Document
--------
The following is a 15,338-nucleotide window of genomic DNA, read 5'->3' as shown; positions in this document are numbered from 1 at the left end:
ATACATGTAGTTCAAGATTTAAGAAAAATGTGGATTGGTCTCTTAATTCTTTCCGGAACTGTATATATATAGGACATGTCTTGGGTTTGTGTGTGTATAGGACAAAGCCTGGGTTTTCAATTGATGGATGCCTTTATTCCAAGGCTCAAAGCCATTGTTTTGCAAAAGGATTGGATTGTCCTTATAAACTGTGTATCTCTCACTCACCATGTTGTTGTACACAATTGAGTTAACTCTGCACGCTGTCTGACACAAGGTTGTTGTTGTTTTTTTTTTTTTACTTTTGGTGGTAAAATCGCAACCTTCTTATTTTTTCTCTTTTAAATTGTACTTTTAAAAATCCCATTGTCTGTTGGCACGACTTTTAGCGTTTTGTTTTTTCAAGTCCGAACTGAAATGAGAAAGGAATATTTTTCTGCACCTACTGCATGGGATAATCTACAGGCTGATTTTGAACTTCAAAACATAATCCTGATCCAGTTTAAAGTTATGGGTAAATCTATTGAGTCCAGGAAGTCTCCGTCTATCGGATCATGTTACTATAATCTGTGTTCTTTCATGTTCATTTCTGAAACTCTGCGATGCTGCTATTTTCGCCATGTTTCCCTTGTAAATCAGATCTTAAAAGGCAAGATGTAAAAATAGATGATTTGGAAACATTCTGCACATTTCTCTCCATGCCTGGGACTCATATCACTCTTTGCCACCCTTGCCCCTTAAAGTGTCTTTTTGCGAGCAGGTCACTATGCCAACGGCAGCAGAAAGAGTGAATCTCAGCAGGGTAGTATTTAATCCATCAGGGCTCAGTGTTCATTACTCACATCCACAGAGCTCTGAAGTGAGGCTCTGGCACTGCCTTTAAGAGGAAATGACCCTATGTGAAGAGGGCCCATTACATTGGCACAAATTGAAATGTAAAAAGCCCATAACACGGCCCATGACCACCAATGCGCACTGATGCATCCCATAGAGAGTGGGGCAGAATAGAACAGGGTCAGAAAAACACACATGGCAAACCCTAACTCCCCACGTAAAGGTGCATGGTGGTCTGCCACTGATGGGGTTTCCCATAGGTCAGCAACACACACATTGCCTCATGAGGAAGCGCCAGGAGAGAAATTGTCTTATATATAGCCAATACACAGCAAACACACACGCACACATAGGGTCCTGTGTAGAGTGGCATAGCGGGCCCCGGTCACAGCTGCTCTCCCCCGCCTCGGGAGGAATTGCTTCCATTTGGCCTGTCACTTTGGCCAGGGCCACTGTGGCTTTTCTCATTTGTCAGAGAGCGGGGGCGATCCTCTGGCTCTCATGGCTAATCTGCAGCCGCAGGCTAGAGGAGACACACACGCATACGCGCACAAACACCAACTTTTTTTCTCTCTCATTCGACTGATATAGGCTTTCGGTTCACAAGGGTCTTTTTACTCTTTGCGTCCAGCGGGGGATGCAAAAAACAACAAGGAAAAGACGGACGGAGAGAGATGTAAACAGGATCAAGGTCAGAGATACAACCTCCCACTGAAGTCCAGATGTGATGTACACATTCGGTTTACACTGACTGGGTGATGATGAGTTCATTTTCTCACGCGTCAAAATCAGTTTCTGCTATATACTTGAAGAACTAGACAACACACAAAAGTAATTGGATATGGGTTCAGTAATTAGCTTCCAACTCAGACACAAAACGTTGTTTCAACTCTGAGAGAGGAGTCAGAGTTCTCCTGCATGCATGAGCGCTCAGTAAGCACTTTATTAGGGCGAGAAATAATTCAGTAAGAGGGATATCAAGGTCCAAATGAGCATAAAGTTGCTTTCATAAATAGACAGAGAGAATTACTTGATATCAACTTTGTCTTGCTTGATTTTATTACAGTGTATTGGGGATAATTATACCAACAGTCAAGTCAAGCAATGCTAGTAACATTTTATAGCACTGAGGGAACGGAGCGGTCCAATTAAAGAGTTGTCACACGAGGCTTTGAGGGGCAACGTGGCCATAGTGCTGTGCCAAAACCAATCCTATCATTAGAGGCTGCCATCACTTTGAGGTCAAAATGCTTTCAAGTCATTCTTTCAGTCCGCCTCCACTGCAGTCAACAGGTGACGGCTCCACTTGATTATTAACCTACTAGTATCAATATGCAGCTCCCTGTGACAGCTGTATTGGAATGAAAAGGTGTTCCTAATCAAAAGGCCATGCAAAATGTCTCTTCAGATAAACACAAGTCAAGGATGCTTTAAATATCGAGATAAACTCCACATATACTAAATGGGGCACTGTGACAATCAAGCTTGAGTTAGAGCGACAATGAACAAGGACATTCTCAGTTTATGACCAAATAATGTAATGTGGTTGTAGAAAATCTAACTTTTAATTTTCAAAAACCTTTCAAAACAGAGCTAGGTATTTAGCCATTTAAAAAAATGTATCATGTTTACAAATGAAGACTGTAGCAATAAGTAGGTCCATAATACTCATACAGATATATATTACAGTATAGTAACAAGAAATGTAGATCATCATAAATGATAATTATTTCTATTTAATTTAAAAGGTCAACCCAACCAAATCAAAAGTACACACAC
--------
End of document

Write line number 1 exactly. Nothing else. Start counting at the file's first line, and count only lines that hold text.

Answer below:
The following is a 15,338-nucleotide window of genomic DNA, read 5'->3' as shown; positions in this document are numbered from 1 at the left end: